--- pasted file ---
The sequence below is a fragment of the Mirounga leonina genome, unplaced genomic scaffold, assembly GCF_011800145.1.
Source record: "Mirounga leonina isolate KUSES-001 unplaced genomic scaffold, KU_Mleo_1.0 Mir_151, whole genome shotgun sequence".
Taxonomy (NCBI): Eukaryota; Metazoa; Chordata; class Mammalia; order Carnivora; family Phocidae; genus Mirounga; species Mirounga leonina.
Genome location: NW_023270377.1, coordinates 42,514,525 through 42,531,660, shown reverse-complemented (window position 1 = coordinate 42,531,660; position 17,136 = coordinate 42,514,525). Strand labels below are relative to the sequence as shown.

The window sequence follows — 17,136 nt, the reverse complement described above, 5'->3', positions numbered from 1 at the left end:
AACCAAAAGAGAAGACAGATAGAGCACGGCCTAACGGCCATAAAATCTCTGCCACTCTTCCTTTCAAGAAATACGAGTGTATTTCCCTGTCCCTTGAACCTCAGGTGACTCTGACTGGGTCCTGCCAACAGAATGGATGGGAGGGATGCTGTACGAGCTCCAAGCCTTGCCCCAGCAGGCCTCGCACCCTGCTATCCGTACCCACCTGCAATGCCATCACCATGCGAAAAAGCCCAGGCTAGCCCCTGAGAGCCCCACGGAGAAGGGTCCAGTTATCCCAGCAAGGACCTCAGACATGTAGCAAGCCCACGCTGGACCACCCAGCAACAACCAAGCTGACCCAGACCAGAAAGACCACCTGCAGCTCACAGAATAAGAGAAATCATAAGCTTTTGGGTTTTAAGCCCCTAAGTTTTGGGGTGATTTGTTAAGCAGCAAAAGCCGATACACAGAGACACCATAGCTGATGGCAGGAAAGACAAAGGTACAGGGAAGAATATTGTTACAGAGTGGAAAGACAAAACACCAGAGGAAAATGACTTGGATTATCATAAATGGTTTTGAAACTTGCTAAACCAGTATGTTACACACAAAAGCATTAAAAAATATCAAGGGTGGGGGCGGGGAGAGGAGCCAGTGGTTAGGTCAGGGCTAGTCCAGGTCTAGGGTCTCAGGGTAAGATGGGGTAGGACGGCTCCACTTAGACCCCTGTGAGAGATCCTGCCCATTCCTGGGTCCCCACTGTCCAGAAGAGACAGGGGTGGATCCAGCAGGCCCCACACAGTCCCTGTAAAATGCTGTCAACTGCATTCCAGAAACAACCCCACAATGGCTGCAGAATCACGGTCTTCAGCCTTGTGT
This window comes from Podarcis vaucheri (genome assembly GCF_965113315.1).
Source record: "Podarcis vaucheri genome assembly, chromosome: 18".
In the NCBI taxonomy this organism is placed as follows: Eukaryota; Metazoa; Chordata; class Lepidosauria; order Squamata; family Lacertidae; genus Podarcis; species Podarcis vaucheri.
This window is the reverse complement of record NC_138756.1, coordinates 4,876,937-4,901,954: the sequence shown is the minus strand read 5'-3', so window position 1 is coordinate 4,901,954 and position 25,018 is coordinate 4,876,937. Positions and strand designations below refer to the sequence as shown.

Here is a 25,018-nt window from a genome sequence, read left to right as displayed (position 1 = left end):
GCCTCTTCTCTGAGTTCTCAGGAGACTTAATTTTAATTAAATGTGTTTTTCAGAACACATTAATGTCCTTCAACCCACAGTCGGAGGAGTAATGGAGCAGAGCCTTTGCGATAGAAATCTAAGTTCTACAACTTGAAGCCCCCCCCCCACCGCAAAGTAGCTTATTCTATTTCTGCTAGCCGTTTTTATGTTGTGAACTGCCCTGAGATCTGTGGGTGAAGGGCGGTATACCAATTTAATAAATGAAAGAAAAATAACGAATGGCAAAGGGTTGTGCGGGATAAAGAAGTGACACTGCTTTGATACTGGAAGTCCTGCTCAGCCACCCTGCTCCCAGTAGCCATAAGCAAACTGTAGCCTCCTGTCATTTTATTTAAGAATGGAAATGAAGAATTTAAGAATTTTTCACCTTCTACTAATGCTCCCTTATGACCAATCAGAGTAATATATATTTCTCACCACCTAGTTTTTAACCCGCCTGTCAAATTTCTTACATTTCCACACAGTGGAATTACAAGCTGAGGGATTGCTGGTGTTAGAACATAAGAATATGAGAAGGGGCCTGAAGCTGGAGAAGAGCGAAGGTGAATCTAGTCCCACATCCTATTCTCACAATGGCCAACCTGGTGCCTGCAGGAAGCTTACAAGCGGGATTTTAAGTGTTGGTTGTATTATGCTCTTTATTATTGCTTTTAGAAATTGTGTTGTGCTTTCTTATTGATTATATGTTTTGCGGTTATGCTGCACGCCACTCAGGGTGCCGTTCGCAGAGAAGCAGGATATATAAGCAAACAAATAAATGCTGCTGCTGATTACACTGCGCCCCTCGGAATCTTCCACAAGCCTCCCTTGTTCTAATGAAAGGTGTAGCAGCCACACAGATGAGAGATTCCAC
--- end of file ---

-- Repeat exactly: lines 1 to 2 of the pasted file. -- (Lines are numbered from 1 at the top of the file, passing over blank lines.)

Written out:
The sequence below is a fragment of the Mirounga leonina genome, unplaced genomic scaffold, assembly GCF_011800145.1.
Source record: "Mirounga leonina isolate KUSES-001 unplaced genomic scaffold, KU_Mleo_1.0 Mir_151, whole genome shotgun sequence".